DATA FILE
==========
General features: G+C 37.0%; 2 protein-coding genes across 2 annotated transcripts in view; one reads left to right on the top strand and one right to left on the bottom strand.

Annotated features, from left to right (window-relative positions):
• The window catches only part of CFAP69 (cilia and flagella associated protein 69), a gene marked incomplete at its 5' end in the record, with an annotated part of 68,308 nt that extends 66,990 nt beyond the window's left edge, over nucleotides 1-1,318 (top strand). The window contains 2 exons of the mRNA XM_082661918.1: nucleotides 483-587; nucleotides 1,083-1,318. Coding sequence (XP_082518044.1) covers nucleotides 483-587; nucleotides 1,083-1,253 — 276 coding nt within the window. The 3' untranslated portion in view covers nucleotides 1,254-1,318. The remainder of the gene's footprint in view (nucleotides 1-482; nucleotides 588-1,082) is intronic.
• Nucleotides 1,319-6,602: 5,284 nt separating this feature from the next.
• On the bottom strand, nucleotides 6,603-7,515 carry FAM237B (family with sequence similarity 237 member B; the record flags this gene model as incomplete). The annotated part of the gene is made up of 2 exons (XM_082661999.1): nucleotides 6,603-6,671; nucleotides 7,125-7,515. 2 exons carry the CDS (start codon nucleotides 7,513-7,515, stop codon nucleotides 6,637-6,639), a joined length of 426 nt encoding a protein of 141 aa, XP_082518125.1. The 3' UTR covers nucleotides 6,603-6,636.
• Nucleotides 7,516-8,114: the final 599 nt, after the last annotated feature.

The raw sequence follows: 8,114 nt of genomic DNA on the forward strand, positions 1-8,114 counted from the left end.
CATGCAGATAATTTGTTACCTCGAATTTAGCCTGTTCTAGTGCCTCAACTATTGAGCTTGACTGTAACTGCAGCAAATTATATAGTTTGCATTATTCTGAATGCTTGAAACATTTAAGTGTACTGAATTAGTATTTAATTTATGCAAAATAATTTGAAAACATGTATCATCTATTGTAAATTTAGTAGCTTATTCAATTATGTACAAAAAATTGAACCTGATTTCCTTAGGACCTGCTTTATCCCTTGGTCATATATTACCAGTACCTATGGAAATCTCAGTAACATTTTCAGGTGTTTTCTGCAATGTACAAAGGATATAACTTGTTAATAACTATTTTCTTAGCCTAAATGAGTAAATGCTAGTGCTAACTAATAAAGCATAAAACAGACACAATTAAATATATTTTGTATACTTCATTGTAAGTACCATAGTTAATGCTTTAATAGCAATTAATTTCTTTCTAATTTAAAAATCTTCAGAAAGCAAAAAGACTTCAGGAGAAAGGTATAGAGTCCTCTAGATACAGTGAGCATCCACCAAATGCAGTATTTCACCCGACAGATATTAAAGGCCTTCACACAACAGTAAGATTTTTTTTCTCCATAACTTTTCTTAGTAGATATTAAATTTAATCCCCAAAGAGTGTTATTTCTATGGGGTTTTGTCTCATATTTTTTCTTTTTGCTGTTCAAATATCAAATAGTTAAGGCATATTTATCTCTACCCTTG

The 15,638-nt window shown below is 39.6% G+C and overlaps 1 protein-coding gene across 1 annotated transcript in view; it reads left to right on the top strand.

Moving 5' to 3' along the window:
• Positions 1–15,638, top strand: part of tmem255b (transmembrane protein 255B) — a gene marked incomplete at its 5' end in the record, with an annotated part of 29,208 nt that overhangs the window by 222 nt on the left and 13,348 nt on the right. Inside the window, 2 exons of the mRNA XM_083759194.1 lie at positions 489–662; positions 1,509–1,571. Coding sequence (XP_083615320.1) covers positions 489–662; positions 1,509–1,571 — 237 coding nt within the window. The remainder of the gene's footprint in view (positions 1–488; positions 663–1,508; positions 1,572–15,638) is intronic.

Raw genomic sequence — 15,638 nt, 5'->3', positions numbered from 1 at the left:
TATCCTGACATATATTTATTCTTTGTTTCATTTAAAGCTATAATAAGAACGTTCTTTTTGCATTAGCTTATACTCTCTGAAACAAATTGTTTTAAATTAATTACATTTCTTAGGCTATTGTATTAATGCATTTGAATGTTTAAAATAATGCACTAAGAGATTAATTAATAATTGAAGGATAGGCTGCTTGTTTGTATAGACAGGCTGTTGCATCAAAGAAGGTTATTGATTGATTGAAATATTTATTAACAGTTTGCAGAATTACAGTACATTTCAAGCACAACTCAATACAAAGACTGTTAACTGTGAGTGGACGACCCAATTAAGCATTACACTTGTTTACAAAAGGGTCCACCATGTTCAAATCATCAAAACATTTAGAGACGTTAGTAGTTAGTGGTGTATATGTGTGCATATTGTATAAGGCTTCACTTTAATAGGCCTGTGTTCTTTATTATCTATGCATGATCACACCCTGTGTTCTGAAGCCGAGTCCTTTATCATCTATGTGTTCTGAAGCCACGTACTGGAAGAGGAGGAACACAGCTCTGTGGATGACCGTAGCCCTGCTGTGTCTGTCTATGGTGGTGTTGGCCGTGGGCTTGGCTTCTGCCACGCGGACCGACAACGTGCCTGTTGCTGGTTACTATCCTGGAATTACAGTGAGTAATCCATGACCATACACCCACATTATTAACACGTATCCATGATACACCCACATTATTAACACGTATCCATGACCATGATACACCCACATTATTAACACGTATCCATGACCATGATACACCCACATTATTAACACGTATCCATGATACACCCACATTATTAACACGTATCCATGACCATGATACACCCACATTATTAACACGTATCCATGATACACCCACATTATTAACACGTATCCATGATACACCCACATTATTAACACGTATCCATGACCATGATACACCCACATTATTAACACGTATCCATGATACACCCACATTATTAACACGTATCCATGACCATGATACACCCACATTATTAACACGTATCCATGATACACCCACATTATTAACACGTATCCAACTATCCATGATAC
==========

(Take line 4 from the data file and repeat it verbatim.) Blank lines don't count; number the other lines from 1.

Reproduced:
• Nucleotides 1,319-6,602: 5,284 nt separating this feature from the next.